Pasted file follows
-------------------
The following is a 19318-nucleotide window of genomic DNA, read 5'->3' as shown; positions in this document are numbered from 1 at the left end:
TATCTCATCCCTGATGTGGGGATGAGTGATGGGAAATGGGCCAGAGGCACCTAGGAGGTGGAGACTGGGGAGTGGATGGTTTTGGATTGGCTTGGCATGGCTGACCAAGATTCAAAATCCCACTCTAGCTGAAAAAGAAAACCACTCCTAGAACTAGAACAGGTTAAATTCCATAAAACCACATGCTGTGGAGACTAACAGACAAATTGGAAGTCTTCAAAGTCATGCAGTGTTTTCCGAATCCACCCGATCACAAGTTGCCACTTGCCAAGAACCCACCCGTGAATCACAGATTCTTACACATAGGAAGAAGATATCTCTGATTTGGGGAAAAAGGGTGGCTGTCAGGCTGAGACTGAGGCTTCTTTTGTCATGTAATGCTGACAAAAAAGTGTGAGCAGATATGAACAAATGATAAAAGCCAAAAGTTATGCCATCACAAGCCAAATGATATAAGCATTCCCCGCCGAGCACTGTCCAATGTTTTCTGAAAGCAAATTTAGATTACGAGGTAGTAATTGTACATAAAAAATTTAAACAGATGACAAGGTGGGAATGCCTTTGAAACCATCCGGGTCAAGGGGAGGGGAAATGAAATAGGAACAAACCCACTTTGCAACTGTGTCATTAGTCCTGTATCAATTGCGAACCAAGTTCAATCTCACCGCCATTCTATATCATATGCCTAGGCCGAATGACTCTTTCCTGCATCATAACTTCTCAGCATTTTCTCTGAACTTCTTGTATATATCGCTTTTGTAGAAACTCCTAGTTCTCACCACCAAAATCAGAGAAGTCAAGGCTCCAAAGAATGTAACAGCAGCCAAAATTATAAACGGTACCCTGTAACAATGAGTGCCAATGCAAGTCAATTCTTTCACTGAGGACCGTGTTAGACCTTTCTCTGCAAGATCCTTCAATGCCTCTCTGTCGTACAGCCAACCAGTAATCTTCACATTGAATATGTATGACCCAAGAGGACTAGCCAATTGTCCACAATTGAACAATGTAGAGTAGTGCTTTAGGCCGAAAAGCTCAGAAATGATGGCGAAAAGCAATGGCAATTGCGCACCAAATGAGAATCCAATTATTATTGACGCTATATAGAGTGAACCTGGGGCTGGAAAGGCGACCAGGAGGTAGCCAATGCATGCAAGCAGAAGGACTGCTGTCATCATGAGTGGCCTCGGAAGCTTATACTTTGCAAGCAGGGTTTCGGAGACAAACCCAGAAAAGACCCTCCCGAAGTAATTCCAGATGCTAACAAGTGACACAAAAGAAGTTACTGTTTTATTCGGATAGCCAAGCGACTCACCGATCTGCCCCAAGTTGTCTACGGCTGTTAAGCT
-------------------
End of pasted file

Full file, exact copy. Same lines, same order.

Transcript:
The following is a 19318-nucleotide window of genomic DNA, read 5'->3' as shown; positions in this document are numbered from 1 at the left end:
TATCTCATCCCTGATGTGGGGATGAGTGATGGGAAATGGGCCAGAGGCACCTAGGAGGTGGAGACTGGGGAGTGGATGGTTTTGGATTGGCTTGGCATGGCTGACCAAGATTCAAAATCCCACTCTAGCTGAAAAAGAAAACCACTCCTAGAACTAGAACAGGTTAAATTCCATAAAACCACATGCTGTGGAGACTAACAGACAAATTGGAAGTCTTCAAAGTCATGCAGTGTTTTCCGAATCCACCCGATCACAAGTTGCCACTTGCCAAGAACCCACCCGTGAATCACAGATTCTTACACATAGGAAGAAGATATCTCTGATTTGGGGAAAAAGGGTGGCTGTCAGGCTGAGACTGAGGCTTCTTTTGTCATGTAATGCTGACAAAAAAGTGTGAGCAGATATGAACAAATGATAAAAGCCAAAAGTTATGCCATCACAAGCCAAATGATATAAGCATTCCCCGCCGAGCACTGTCCAATGTTTTCTGAAAGCAAATTTAGATTACGAGGTAGTAATTGTACATAAAAAATTTAAACAGATGACAAGGTGGGAATGCCTTTGAAACCATCCGGGTCAAGGGGAGGGGAAATGAAATAGGAACAAACCCACTTTGCAACTGTGTCATTAGTCCTGTATCAATTGCGAACCAAGTTCAATCTCACCGCCATTCTATATCATATGCCTAGGCCGAATGACTCTTTCCTGCATCATAACTTCTCAGCATTTTCTCTGAACTTCTTGTATATATCGCTTTTGTAGAAACTCCTAGTTCTCACCACCAAAATCAGAGAAGTCAAGGCTCCAAAGAATGTAACAGCAGCCAAAATTATAAACGGTACCCTGTAACAATGAGTGCCAATGCAAGTCAATTCTTTCACTGAGGACCGTGTTAGACCTTTCTCTGCAAGATCCTTCAATGCCTCTCTGTCGTACAGCCAACCAGTAATCTTCACATTGAATATGTATGACCCAAGAGGACTAGCCAATTGTCCACAATTGAACAATGTAGAGTAGTGCTTTAGGCCGAAAAGCTCAGAAATGATGGCGAAAAGCAATGGCAATTGCGCACCAAATGAGAATCCAATTATTATTGACGCTATATAGAGTGAACCTGGGGCTGGAAAGGCGACCAGGAGGTAGCCAATGCATGCAAGCAGAAGGACTGCTGTCATCATGAGTGGCCTCGGAAGCTTATACTTTGCAAGCAGGGTTTCGGAGACAAACCCAGAAAAGACCCTCCCGAAGTAATTCCAGATGCTAACAAGTGACACAAAAGAAGTTACTGTTTTATTCGGATAGCCAAGCGACTCACCGATCTGCCCCAAGTTGTCTACGGCTGTTAAGCT